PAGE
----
As a health and safety pro, you understand that simply having an OHS program isn’t much good if you don’t regularly audit its effectiveness. The same principle applies to the joint health and safety committee (JHSC). The OHS laws say you must not only establish a JHSC (Click here to see when JHSCs are required in your jurisdiction.) but support, cooperate and consult with it. But what they don’t require you to do is evaluate whether the JHSC is actually working effectively.
There is one notable exception. While several provinces recommend the practice, in April 2017, BC (OHS Regs. Sec. 3.26) became the first province to make it mandatory for employers to perform an annual evaluation of JHSC effectiveness. Even if you’re not in BC, JHSC audits are highly advisable. Here’s how to conduct them based on BC requirements, OHS guidelines from other provinces and private sector best practices.
A. How Often
You should audit your JHSC at least once a year.
Although BC doesn’t stipulate a date, a good approach is to incorporate JHSC evaluation into your annual OHS program audit.
In BC, the evaluation must be performed by either:
- The employer or its representative; or
- The JHSC co-chairs or members designated by each co-chair.
If the employer or a rep does the audit, he/she must get the input of each JHSC co-chair.
D. How to Prepare
You’ll need to gather the materials you need to evaluate JHSC effectiveness, including:
- The JHSC’s terms of reference, bylaws and procedures;
- Minutes of JHSC meetings;
- JHSC meeting attendance records;
- JHSC written recommendations;
- Records of response to JHSC recommendations, including corrective action reports;
- JHSC workplace inspection reports;
- JHSC incident investigation (including near misses);
- Records created by JHSC members involved in work refusals;
- JHSC member training and certification records; and
- Previous JHSC evaluations.
Note: In Québec, the JHSC must keep records tracking its own activities for the year and submit them to CNESST by March 31 of the subsequent year.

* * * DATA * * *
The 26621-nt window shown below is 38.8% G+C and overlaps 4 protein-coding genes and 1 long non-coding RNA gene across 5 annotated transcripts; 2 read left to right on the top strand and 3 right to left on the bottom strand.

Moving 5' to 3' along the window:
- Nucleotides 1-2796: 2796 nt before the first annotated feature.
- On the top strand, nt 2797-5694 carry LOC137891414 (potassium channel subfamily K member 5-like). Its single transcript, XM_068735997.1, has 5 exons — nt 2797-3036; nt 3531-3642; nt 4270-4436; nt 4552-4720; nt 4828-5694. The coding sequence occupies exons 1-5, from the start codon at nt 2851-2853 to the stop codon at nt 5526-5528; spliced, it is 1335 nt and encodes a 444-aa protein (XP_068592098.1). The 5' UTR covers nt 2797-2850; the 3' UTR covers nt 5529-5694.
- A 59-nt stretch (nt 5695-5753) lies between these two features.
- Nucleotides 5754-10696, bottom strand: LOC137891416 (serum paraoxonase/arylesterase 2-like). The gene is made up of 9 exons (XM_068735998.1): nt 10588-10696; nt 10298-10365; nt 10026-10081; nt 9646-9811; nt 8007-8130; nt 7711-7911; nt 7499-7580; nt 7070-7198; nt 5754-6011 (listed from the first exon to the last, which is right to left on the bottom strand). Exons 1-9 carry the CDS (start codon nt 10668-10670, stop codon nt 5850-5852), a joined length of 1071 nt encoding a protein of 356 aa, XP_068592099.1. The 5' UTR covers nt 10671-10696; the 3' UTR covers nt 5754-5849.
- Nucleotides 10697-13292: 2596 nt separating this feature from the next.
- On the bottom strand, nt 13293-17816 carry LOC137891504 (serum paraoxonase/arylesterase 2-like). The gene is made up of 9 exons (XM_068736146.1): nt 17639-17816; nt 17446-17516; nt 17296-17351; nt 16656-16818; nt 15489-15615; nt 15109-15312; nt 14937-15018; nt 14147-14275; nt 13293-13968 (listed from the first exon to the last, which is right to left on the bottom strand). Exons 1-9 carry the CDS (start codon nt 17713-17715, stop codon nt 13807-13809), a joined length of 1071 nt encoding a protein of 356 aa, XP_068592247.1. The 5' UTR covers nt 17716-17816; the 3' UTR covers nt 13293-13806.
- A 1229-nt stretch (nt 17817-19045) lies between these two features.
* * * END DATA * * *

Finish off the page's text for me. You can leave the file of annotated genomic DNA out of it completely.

E. How to Audit
The audit must be in writing and cover each of the JHSCs in the workplace.
F. What to Audit
There are 2 broad themes around which to organize your audit:
- Compliance with the JHSC requirements of your jurisdiction’s OHS laws; and
- The JHSC’s overall effectiveness and actual impact on workplace health and safety.
Compliance: The 12 specific things BC requires employers to cover in the audit speak largely to the compliance theme, including whether:
- The JHSC has the proper number and types of members;
- The worker JHSC members were properly selected;
- The employer JHSC members were properly selected;
- The JHSC performed each of its required functions and responsibilities;
- The JHSC met regularly as required;
- The employer properly responded to JHSC recommendations;
- Each JHSC member got the time off required by law;
- The JHSC got the equipment, space, clerical information and information it was entitled to receive from the employer;
- The JHSC properly prepared and distributed its meetings reports;
- The employer met its duties with regard to posting and keeping JHSC information; and
- Each JHSC member received all of the instruction and training required.
Overall Effectiveness: While it’s important to verify compliance, doing everything the law requires doesn’t necessarily mean that your JHSC is effective. So, the audit should also focus on whether the JHSC is making a real and positive difference. BC Regs. say this but don’t specify how—although WorkSafeBC guidelines flesh out some of the details. Based on guidance from BC and Nova Scotia and examples of private sector companies that actually do JHSC audits, questions to ask in assessing JHSC effectiveness include:
- Do members understand and capable of articulating the JHSC’s role and extent of its authority?
- Do workers know the JHSC exists and what it does?
- Do workers know who the JHSC’s members are and what they do?
- Do workers direct health and safety suggestions or complaints to the JHSC?
- Do supervisors consider the JHSC a threat or an ally?
- Do supervisors work with or around the JHSC?
- Do JHSC members reach out to workers, supervisors and management?
- Does the JHSC act fast to deal with matters brought to its attention?
- Are the JHSC’s recommendations specific and realistic?
G. What Comes Next
In BC it’s mandatory and outside BC it’s advisable to:
- Distribute a copy of the written audit report to both the employer and JHSC;
- Ensure the JHSC discusses the audit evaluation at its next meeting and records the discussions in the meeting minutes.
FOR MORE HELP ASSESSING JHSC EFFECTIVENESS
- Click here for a JHSC Effectiveness Checklist that you can adapt for your own annual JHSC effectiveness assessment audit
- Click here for a Model JHSC Self-Assessment Questionnaire to use as the basis of your audit